Armchair Field Trip: The Grassy Knoll

Whether you believe that Lee Harvey Oswald acted alone or think that John F. Kennedy's assassination in 1963 was the result of a huge government conspiracy, there's no question that Dallas is the place where it all went down. Since that's where I was last week, of course I had to check out the Grassy Knoll.

As a side note, when we were consulting the GPS system in our rental car, we weren't totally sure how to look up the site of JFK's assassination. We didn't know it had taken place at Dealey Plaza and didn't know what the name of the museum was (or, in fact, that there even was a museum). We jokingly wondered if it would be listed under "Grassy Knoll" in the GPS Yellow Pages. Guess what? It was.


Anyway, when we got to Dealey Plaza, we discovered the Sixth Floor Museum, a museum dedicated to JFK's life, death and legacy. The museum is, as its name implies, on the sixth floor of what used to be known at the Texas School Book Depository where Lee Harvey Oswald fired the shots that killed Kennedy (or didn't fire the shots, depending on your theory). Maybe it's just me, but I found it rather morbid that the museum was housed in the very place JFK's (possible) killer holed up to shoot him.

At the museum, I learned some interesting facts about the events surrounding that fateful day.

BookDepository2.jpg"¢ Lee Harvey Oswald was an employee at the Book Depository at the time.

"¢ There were concerns about the President's safety in Dallas because United Nations Ambassador Adlai Stevenson has been hit with a protest sign and spat on in the city less than a month earlier.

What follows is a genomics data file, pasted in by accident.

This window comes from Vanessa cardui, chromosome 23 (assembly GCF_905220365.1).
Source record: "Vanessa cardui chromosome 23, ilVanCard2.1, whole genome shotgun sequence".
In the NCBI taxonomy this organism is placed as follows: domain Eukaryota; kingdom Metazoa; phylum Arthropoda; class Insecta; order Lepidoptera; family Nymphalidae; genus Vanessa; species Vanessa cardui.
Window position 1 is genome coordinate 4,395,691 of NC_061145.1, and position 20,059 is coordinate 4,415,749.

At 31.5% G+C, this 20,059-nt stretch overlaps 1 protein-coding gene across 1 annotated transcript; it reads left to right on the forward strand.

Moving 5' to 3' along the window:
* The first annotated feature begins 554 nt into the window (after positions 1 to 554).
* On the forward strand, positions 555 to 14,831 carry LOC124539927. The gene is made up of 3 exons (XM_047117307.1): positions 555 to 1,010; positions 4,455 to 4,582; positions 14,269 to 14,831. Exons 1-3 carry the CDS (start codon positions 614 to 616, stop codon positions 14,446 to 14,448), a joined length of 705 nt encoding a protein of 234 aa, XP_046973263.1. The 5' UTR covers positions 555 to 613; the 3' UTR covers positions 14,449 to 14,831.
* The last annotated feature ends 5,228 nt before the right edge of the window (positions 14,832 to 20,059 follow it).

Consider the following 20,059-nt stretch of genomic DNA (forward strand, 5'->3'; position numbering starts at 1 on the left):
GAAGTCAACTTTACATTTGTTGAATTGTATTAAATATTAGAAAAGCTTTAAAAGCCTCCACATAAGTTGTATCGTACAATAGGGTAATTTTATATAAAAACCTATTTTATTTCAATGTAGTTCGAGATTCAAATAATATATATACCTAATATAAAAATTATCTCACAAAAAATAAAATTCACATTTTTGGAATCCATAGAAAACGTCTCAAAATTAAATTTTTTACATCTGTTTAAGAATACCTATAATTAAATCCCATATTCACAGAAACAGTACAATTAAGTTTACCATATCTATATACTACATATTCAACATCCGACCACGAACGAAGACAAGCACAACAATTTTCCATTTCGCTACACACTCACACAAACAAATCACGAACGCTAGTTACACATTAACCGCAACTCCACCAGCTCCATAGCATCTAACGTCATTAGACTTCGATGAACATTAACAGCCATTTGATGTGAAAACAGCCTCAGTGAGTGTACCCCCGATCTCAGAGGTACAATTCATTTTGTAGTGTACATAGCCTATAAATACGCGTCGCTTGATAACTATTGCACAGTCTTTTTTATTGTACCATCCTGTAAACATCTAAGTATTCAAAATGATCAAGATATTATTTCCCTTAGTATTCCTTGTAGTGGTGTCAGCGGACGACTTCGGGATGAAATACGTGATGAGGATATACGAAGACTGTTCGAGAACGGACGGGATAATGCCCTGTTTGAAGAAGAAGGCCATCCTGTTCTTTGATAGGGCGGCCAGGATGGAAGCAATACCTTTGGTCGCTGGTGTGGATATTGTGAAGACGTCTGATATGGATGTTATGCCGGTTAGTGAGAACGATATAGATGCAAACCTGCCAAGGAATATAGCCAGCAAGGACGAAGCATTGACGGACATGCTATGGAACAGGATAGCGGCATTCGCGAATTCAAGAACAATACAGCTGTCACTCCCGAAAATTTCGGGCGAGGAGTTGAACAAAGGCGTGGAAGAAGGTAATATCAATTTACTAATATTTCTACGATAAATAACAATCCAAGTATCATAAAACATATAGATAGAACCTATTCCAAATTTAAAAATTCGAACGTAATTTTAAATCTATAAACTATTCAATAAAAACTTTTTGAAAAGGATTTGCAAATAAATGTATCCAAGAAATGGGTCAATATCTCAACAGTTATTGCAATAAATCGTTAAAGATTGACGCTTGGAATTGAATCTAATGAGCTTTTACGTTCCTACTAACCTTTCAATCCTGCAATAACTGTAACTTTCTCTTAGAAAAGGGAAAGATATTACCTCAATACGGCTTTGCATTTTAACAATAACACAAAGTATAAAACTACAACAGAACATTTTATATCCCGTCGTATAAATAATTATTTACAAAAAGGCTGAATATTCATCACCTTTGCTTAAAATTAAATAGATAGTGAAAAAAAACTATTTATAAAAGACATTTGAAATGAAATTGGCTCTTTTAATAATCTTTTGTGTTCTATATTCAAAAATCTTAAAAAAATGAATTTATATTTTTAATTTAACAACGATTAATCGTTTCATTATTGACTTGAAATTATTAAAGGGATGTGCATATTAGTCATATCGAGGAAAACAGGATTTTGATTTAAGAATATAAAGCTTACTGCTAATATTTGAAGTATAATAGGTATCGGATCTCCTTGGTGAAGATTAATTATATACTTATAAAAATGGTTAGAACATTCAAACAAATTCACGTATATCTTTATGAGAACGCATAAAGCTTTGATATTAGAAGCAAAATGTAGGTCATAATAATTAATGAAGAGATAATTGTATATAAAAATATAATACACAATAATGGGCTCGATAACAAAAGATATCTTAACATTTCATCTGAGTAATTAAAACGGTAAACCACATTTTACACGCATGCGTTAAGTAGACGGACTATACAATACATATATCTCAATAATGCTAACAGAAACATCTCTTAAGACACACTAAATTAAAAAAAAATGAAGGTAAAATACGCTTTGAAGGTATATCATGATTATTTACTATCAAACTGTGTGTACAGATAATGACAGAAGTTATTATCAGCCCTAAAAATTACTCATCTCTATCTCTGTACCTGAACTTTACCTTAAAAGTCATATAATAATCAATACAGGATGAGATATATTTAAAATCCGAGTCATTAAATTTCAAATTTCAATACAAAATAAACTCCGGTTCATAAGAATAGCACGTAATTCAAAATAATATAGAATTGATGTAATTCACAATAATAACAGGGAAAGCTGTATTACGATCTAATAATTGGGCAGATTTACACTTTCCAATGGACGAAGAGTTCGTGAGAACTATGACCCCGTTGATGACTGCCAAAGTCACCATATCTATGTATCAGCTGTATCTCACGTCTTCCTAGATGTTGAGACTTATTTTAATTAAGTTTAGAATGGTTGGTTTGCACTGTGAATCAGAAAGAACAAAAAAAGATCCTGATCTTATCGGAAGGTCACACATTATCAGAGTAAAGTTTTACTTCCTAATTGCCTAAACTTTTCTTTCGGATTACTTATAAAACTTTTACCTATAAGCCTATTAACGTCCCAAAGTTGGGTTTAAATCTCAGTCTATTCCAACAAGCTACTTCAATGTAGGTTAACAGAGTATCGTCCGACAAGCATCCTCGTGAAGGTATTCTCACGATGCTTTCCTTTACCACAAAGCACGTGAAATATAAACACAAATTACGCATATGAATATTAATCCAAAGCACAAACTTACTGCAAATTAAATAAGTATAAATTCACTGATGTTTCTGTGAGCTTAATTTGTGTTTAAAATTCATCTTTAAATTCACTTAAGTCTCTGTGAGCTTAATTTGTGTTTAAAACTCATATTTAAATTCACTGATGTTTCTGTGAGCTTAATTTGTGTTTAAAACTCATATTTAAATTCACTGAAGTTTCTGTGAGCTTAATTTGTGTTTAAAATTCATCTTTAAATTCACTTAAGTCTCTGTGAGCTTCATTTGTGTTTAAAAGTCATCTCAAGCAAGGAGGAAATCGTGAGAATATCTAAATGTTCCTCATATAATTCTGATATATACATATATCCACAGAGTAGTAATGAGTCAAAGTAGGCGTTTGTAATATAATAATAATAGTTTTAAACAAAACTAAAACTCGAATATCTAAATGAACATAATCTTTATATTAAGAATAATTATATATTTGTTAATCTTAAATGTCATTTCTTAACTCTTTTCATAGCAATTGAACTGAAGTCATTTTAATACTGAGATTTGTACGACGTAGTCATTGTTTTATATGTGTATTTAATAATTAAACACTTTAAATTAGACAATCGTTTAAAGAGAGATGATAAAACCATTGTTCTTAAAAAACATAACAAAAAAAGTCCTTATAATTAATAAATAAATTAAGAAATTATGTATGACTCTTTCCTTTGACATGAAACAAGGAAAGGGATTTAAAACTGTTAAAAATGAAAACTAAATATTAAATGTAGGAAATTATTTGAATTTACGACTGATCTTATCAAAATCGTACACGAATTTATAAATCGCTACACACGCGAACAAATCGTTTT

"¢ Minutes before JFK was shot, a local T.V. station announced that it was clear that any worries about anti-Kennedy activists in Dallas were completely unfounded.

"¢ A Presidential car with a bulletproof top didn't exist then, although plans for one were in the works.

Zapruder.jpg"¢ The only video known to exist of the entire event is the Abraham Zapruder video, which he sold to Life magazine for $150,000. He also turned a copy of the film over to the Secret Service.

"¢ Vice President Lyndon B. Johnson was sworn in as President an hour and 38 minutes after President Kennedy was pronounced dead. First Lady Jacqueline Kennedy stood next to him wearing the same clothes she was wearing when her husband was shot approximately two hours earlier.

"¢ JFK's funeral took place on November 25th, 1963 "“ his son's third birthday.

"¢ Lee Harvey Oswald was pronounced dead two days and seven minutes after President Kennedy was pronounced dead.

"¢ The plaza is named for George Bannerman Dealey who published the Dallas Morning News for a number of years. He also was a key player in helping to revitalize the Dealey Plaza area.

"¢ Buildings in Dealey Plaza have not been changed since 1963, which is really noticeable when looking at the extremely modern Dallas skyline behind it.

And, oddly, available in the gift shop were action figures of not just of JFK, but also Abraham Lincoln, Uncle Sam, and"¦. Laura Bush?? (Is it just me, or is that a strange combo?)

Well, I'm hesitant to ask, but what do you think? Single shooter? Government conspiracy? JFK is actually still alive and hanging out in a bar somewhere with Elvis and Tupac??

Previous Armchair Field Trips: